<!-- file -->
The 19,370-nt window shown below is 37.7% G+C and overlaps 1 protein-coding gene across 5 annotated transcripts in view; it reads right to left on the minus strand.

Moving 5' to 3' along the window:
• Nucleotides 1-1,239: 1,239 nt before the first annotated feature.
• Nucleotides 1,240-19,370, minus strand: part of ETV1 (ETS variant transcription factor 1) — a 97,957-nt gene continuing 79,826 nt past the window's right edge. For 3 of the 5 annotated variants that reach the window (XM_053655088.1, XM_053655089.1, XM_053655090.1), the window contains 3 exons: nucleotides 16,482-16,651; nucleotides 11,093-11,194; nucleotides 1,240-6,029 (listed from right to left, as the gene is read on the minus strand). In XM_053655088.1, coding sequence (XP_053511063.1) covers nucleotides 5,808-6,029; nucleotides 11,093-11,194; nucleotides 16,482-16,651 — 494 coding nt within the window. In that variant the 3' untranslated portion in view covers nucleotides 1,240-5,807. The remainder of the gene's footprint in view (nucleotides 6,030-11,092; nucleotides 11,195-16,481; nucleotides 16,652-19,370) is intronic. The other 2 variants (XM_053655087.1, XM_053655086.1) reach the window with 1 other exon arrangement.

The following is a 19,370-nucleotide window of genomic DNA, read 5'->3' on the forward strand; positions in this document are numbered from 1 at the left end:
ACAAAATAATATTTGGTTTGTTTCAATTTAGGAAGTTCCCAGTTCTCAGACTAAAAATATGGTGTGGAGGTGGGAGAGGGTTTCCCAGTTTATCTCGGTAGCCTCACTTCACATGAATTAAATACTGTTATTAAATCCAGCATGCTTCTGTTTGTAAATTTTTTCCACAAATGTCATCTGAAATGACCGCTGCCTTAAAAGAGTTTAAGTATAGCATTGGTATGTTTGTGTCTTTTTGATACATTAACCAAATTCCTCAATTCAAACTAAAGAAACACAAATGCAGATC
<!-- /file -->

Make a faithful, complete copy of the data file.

The 19,370-nt window shown below is 37.7% G+C and overlaps 1 protein-coding gene across 5 annotated transcripts in view; it reads right to left on the minus strand.

Moving 5' to 3' along the window:
• Nucleotides 1-1,239: 1,239 nt before the first annotated feature.
• Nucleotides 1,240-19,370, minus strand: part of ETV1 (ETS variant transcription factor 1) — a 97,957-nt gene continuing 79,826 nt past the window's right edge. For 3 of the 5 annotated variants that reach the window (XM_053655088.1, XM_053655089.1, XM_053655090.1), the window contains 3 exons: nucleotides 16,482-16,651; nucleotides 11,093-11,194; nucleotides 1,240-6,029 (listed from right to left, as the gene is read on the minus strand). In XM_053655088.1, coding sequence (XP_053511063.1) covers nucleotides 5,808-6,029; nucleotides 11,093-11,194; nucleotides 16,482-16,651 — 494 coding nt within the window. In that variant the 3' untranslated portion in view covers nucleotides 1,240-5,807. The remainder of the gene's footprint in view (nucleotides 6,030-11,092; nucleotides 11,195-16,481; nucleotides 16,652-19,370) is intronic. The other 2 variants (XM_053655087.1, XM_053655086.1) reach the window with 1 other exon arrangement.

The following is a 19,370-nucleotide window of genomic DNA, read 5'->3' on the forward strand; positions in this document are numbered from 1 at the left end:
ACAAAATAATATTTGGTTTGTTTCAATTTAGGAAGTTCCCAGTTCTCAGACTAAAAATATGGTGTGGAGGTGGGAGAGGGTTTCCCAGTTTATCTCGGTAGCCTCACTTCACATGAATTAAATACTGTTATTAAATCCAGCATGCTTCTGTTTGTAAATTTTTTCCACAAATGTCATCTGAAATGACCGCTGCCTTAAAAGAGTTTAAGTATAGCATTGGTATGTTTGTGTCTTTTTGATACATTAACCAAATTCCTCAATTCAAACTAAAGAAACACAAATGCAGATC